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You would think when you compile their records, which collectively add up to 71-0 (57), you’d have the making of the ultimate slugfest between middleweight champ Gennady Golovkin 35-0 (32) and welterweight title holder Kell Brook 36-0 (25). And that very well could be how it turns out. However, for Brook to give himself his best chance to win, he would be best served fighting as a boxer-puncher more so than as an attacker and seeking the spectacular knockout.

Today everyone looks at Golovkin as if he’s impervious to pain and perhaps unbeatable. But the fact of the matter is, as terrific as GGG has been, he’s been swimming in a shallow pool of upper-tier middleweights. Nobody is giving Brook a chance, but he’s a much better opponent than anyone Golovkin has faced so far.  His positives are that he punches from all angles–sharp, accurate, unpredictable shots that carry some pop–and that he has first rate mobility.  He’s an excellent boxer.  I can see him taking some early rounds.  But here’s where the problems show up.  Even though he’s a very big welterweight, he’s going to get out-muscled by Golovkin. Rather than doing the sensible thing, and opting for a hit and run strategy, he’s bulked way, way up.

He now looks like a body builder–absolutely the dumbest strategy he could have taken.  By packing on useless weight, he has taken away all of his natural advantages. He should have come in at 154-156, and moved all night (or for as long a possible).  It looks like he’s decided to try to get Golovkin’s respect by standing his ground.  If that’s what he does, he’s dead.

Apparently someone convinced Brook that added muscle equates to more power, and that’s a myth. When in actuality all Brook has to do is hit Golovkin just hard enough to get his respect. If by chance Brook can stick GGG hard enough to give him the slightest bit of trepidation, that would slightly impede his aggression. And that slight hesitation on Golovkin’s part would afford Brook the time and distance he would need to box and move. Granted, he’d have to have the night of his life to win; he couldn’t afford to make a mistake, and he’d somehow have to deal with Gennady’s unrelenting pressure without wearing down. It’s a tall order. Golovkin might not be quite the monster he’s been made out to be, but he is very, very good, and a legitimate dangerous middleweight. I doubt anyone disputes that.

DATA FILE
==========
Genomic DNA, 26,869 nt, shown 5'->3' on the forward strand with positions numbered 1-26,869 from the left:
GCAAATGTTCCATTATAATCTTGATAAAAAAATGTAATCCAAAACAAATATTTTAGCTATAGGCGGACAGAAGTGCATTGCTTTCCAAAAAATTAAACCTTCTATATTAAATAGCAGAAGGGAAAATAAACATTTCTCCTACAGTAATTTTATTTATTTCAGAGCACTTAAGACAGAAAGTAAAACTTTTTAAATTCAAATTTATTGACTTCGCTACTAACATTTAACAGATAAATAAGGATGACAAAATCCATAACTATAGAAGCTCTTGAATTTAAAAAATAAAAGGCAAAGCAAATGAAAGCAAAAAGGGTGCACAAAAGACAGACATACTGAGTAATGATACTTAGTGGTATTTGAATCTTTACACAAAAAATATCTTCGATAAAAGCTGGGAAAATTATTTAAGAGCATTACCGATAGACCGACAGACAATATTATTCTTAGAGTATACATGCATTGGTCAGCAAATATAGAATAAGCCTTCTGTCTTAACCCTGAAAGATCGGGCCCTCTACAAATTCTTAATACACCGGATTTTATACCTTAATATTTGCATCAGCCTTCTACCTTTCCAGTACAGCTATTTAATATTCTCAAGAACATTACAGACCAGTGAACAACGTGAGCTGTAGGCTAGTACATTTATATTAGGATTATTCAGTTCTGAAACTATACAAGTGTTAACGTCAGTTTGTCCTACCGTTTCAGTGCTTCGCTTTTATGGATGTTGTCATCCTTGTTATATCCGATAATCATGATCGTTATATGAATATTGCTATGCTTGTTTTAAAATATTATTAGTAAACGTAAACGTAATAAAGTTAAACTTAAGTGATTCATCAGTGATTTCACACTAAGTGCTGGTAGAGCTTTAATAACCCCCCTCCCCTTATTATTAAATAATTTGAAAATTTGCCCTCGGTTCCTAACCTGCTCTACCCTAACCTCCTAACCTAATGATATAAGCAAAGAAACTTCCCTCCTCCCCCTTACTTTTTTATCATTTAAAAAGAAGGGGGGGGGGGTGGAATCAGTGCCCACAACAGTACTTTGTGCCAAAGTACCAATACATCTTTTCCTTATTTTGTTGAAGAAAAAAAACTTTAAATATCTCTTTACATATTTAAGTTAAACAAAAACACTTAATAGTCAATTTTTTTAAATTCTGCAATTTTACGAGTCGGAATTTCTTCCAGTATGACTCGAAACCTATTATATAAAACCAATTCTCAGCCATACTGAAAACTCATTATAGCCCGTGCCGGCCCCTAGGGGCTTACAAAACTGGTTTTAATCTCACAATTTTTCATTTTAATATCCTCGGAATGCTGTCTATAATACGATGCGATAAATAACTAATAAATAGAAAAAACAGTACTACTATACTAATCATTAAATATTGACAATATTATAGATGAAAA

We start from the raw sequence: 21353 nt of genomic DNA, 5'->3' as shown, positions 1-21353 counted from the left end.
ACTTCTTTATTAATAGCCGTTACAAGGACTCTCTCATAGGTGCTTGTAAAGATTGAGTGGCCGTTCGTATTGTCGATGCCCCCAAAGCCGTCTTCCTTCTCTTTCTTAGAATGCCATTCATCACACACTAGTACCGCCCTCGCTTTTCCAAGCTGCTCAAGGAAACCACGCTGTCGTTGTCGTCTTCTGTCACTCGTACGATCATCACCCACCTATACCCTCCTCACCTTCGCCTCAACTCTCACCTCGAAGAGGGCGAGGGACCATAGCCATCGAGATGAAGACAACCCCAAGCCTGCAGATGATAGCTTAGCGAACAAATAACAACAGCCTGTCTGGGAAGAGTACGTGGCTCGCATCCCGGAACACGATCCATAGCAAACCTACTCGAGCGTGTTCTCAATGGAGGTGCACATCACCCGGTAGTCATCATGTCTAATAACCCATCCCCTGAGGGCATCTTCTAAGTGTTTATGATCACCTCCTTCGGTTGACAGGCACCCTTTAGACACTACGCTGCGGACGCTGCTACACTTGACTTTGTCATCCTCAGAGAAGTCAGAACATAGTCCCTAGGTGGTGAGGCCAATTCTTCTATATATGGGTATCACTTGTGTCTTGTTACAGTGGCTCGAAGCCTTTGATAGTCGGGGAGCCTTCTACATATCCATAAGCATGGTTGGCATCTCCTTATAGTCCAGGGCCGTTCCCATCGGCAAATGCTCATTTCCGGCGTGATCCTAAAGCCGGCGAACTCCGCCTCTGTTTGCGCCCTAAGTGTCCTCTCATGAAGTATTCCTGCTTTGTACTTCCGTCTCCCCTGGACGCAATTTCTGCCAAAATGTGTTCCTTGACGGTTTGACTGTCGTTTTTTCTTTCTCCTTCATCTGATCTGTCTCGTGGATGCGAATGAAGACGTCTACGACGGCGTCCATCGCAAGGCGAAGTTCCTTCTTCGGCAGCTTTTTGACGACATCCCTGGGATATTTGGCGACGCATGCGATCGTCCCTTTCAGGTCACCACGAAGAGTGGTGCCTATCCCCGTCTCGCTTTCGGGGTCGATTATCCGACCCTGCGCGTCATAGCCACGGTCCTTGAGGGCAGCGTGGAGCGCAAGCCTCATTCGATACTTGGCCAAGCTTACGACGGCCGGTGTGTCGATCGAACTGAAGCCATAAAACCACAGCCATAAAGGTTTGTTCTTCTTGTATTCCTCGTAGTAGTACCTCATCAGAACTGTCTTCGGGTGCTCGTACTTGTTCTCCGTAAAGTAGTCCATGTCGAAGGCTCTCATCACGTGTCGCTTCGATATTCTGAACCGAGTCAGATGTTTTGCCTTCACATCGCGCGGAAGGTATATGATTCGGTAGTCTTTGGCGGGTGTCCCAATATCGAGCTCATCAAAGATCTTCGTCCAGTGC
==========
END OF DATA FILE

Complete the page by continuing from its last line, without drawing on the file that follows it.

Punchers like Golovkin are born, not created or manufactured. His power isn’t forced, it’s natural, and he also has short power — when he’s inside, he doesn’t need much room or leverage to hurt his opponents or get them in serious trouble. In addition to that, over all these years and fights going back to his amateur days, his confidence is off the chart. He has total belief in his power and that he’s eventually going to get you. To date he has never been in the ring as a pro with another middleweight who has been able to shake his confidence for a single exchange, let alone an entire bout. Everyone who he’s fought and stopped has nothing but the ultimate praise for him.

Often when there’s a fighter out there with a rep for being a life-taker, not all of their knockout victims are full of praise for them. They have the typical excuses in their pocket saying until he caught me with the one shot I didn’t see, he never hurt me. Or the typical standby – I underestimated him or didn’t have enough time to get in great shape. This isn’t the case with Golovkin. Every fighter who has either sparred or fought him says he’s dangerous and every time he hits you it feels like he broken something. As a banger/puncher, he’s legit. Yes, he has holes in his game like every fighter not named Sugar Ray Robinson. But his overload of power and physicality outrun and cover up his few flaws. That’s why it would be foolish for a bulked-up Brook to think that he can go in there and force the fight and trade with Golovkin.

What shouldn’t be lost is Brook is definitely the most skillful fighter that Golovkin has ever faced, and that counts for something. As much as I believe Gennady is a legitimate puncher based on my eyes and what his opponents and sparring partners have said – I can’t help but think that had Marvin Hagler (who wasn’t thought of as being a killer puncher), fought every opponent Golovkin fought on the night he fought them, Marvin’s KO percentage would be the same as GGG’s. So maybe a skilled fighter with tools like Brook has a chance to extend the fight if he doesn’t make it easy for Gennady by going at him.

I can’t pick Brook to win. I believe Golovkin’s power, confidence and aggression will be a bridge too far for him. However, if by chance we’ve been too quick to fall in love with GGG and have overrated him a bit, then maybe Brook, if he keeps his head and fights more of his fight, assuming he isn’t overwhelmed physically, can steal the fight. Either way, we just may find out how authentically terrific Golovkin is…..or isn’t.

 

Frank Lotierzo can be reached at GlovedFist@Gmail.com

 

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